In 1976, I got steered away from my regular ways. The Government wanted to put Parliament on the air and I was asked by Tom Van Dusen, who I believe is the most important man on the hill since every member of his not inconsiderable family occupies some important post, if I would be interested in helping put the members in a proper frame of mind to pass a motion that the government had on its books through three speeches from the Throne. I was called ‘Special Advisor to the President of the Privy Council on Broadcasting Parliament”, and it was a pleasure to work with the Honourable Mitchell Sharp. Mine was a conjob, of course, to con-vince the members. I had offices in the Center Block, which was no small thing to me. And we made a film and dealt with each of the Parties and the Cabinet. Where I had thought that three months would do it, a full year was needed. My job ended with the writing of the Cabinet Document, leading to the passage in the House of the Motion to Broadcast. Trouble was, I couldn’t let it go at that. After a period of broadcasting the house, I thought that they weren’t doing a very good job. And to make it better I enlisted Mr. Sharp, who was no longer a Member, and Davidson Dunton. We unofficially styled ourselves as the Parliamentary Broadcast Advisory Group. We met with the Speaker and we made a presentation to the McGrath Committee on the reform of the House Of Commons, who recommended our plans to the government. We seemed to be getting on well with the speaker, but, essentially nothing happened. Then Davey Dunton died. Hamilton Southam joined us, but there seemed to something going on outside our ken and we have reluctantly given it up. And House coverage still has not improved. We tried, but we failed.
Ottawa Citizen June 6, 1997 Film maker’s specialty was medical documentaries.
By Ken Gray The Ottawa Citizen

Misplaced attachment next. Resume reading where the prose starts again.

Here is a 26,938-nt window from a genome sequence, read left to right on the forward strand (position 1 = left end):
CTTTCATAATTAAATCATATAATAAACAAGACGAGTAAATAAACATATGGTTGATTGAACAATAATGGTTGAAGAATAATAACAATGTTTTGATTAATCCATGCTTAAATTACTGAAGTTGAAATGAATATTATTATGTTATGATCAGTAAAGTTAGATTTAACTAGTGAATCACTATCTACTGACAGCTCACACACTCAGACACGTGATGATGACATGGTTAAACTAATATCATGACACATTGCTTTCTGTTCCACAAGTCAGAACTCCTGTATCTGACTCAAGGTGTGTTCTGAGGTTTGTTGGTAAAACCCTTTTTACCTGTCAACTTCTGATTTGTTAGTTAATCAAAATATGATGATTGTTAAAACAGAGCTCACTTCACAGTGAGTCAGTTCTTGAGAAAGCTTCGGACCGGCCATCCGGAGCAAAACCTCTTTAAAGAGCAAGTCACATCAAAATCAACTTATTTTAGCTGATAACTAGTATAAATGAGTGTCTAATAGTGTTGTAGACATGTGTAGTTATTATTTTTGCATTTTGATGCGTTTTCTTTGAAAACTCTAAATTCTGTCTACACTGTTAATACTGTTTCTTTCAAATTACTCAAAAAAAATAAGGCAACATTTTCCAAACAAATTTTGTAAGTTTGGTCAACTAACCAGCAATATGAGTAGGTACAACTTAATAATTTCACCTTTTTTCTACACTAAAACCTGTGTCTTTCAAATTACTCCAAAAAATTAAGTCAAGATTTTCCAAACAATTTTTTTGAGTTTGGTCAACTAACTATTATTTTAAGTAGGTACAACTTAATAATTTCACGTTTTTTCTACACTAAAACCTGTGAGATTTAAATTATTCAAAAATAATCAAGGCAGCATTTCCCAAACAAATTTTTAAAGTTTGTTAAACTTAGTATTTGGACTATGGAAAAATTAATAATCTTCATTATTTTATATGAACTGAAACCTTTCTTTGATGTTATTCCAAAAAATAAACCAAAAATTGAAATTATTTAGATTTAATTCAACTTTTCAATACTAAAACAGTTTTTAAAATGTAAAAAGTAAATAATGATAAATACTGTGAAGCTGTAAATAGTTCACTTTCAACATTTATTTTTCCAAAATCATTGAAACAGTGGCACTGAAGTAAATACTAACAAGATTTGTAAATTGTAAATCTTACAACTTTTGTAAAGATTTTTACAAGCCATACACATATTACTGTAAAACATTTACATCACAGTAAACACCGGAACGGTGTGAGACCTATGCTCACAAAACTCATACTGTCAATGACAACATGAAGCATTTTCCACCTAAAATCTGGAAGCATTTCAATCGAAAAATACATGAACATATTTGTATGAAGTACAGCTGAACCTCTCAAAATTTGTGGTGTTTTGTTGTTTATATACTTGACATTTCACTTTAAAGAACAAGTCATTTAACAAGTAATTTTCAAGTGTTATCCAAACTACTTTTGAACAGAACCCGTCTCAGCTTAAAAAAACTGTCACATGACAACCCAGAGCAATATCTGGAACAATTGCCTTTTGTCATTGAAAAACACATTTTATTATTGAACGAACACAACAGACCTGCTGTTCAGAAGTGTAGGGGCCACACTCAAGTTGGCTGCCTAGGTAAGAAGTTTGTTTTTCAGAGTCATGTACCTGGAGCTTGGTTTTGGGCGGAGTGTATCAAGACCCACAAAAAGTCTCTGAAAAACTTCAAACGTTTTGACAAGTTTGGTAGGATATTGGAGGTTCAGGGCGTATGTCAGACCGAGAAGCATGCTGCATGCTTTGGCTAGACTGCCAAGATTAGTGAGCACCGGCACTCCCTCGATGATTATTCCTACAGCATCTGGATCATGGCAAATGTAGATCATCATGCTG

Broadcaster Patrick Watson remembers his friend and colleague Robert Anderson, not only as a consummate professional film maker, but as a sensitive man who helped him through a crisis.
“Robert had such a winning and sympathetic way with him and in fact at a time when my life was in a personal mess, I sought him out in the way one would a personal counselor. He had that extraordinary knack of listening and occasionally interjecting a wise and sympathetic question,” said Mr. Watson, the former chairman of the CBC.
Mr. Anderson, a noted broadcaster and documentary producer, died at his Ottawa home Tuesday at age 84 after a long period of declining health. Injuries from a recent fall contributed to his death.
Mr. Watson met Mr. Anderson while working on the CBC television program CLOSEUP in the late 1950s.
“We became quite close, Robert and I. We did a lot of projects together over the years,” he said. “I was constantly turning to him for ideas.”
“There was no question he was a very fine documentary maker and a very sensitive producer and director. But he also made an important contribution in a business sense as an independent producer.”
Mr. Anderson’s specialty was medical films and he achieved such a reputation for quality work that he was allowed to show the faces of people with mental disorders - quite a shocking development for the time. “He was able to do films that were strong, spoke to the medical community and to consumers of medical services,” Mr. Watson said.
“I think Robert will live in the minds of his friends for the personal qualities of generosity and insight. He will be remembered for his groundbreaking films in the field of emotional disorders and the relationship between physical medicine and emotional life.
Mr. Watson said Mr. Anderson was a man who lived richly and fully.
“I can’t hear his name without seeing his slightly twisted smile and a twinkle,” he said.
Born in Bismarck, North Dakota in 1913, Mr. Anderson’s family moved to Winnipeg when he was 14, although the family subsequently moved to Saskatoon. He studied at the University of Saskatchewan and became one of the first employees of the CBC in 1935. In 1942 he moved to the National Film Board, and later formed his own film making company, Robert Anderson Associates, in 1955. It was during this period that he made many of his award-winning films. For many years he was a consultant for the National research Council and played a large role in bringing television to the House of Commons.
Mr. Anderson was one of the founders of the ill-fated C-Channel, a precursor of all-arts television programming. He was active in the Western Canada Wilderness Committee, Greenpeace and Amnesty International.Mr. Anderson is survived by his wife Catherine, and was father of Verity and Christopher. He had four grandchildren. A private remembrance ceremony was held by family and friends Wednesday.